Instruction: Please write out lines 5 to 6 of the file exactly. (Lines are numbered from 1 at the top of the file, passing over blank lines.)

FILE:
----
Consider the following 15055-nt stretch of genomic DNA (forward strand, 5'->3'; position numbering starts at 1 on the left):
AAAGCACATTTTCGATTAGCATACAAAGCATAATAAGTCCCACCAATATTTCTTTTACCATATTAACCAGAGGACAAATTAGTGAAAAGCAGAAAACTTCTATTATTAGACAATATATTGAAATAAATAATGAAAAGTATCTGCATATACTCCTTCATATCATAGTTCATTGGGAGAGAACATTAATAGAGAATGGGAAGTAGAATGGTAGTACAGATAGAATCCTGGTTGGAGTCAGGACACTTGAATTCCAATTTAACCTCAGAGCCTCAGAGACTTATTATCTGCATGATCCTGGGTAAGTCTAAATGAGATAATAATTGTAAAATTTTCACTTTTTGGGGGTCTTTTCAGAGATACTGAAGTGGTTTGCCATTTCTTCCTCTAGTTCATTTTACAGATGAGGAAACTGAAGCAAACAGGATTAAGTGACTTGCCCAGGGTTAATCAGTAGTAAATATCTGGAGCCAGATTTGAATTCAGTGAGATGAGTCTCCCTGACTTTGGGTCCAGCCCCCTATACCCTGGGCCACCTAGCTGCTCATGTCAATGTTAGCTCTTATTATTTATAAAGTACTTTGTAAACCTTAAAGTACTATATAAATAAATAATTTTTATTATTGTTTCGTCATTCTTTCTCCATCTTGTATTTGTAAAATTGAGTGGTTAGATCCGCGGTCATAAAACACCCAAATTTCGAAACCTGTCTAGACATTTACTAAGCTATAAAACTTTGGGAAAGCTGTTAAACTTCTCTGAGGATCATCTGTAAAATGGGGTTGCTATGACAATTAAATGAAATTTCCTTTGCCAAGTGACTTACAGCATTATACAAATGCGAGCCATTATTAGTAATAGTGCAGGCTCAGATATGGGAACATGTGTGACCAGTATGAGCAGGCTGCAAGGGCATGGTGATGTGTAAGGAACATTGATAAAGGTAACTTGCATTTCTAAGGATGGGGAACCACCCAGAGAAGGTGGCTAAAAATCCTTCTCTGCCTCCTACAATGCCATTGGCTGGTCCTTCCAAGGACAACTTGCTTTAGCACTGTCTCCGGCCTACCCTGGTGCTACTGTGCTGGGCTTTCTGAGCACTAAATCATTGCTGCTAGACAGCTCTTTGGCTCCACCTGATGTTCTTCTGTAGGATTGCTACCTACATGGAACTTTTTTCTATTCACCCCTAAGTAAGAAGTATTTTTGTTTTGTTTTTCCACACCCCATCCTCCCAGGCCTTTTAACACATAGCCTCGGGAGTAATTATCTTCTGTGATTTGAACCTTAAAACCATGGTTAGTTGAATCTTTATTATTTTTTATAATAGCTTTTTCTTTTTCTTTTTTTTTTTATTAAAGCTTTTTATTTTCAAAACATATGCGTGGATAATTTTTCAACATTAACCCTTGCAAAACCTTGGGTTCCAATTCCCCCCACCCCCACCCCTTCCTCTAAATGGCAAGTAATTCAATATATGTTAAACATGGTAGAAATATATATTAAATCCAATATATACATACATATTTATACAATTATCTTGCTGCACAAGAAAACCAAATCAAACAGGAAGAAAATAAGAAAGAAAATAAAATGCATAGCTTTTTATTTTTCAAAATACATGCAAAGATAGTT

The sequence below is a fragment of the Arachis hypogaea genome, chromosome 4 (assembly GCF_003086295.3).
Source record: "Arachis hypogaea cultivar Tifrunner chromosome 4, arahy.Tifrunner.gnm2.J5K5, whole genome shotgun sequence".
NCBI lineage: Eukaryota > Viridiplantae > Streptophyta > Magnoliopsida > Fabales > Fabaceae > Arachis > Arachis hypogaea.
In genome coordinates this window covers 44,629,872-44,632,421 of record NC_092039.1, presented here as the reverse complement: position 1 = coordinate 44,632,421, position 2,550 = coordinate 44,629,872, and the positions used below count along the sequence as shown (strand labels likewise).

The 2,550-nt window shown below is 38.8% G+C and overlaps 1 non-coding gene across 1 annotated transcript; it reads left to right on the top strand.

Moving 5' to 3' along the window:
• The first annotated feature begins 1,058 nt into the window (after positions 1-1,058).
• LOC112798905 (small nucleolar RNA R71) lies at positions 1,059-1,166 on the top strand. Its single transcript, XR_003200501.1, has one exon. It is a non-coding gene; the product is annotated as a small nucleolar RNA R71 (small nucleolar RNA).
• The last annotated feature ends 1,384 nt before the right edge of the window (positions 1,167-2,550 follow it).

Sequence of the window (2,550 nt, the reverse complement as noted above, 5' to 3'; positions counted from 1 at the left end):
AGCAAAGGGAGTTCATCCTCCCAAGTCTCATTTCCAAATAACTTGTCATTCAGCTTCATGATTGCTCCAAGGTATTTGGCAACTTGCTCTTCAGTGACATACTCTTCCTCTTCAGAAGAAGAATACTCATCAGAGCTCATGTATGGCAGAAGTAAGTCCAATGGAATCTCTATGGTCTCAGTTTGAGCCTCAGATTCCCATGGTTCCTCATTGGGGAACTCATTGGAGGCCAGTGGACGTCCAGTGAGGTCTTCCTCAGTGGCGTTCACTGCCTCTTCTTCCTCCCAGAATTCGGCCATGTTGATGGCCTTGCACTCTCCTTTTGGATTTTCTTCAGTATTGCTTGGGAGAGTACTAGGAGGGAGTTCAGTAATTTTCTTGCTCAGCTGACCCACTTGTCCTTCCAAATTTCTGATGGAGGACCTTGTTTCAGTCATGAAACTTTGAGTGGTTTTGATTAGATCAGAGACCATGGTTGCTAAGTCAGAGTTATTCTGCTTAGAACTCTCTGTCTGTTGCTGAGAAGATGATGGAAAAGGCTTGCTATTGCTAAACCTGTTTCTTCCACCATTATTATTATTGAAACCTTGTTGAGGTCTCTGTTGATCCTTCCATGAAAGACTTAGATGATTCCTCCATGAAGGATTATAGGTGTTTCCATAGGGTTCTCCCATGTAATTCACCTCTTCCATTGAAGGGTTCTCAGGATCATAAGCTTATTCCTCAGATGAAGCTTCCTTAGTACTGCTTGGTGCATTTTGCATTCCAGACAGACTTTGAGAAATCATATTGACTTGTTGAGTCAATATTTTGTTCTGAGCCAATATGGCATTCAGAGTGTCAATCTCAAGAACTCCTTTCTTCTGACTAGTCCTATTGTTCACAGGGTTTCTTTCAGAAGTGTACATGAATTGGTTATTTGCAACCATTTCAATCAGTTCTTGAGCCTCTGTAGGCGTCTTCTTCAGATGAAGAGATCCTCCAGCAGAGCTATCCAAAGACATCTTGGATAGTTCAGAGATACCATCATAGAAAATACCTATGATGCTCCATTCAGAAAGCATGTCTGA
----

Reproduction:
NCBI lineage: Eukaryota > Viridiplantae > Streptophyta > Magnoliopsida > Fabales > Fabaceae > Arachis > Arachis hypogaea.
In genome coordinates this window covers 44,629,872-44,632,421 of record NC_092039.1, presented here as the reverse complement: position 1 = coordinate 44,632,421, position 2,550 = coordinate 44,629,872, and the positions used below count along the sequence as shown (strand labels likewise).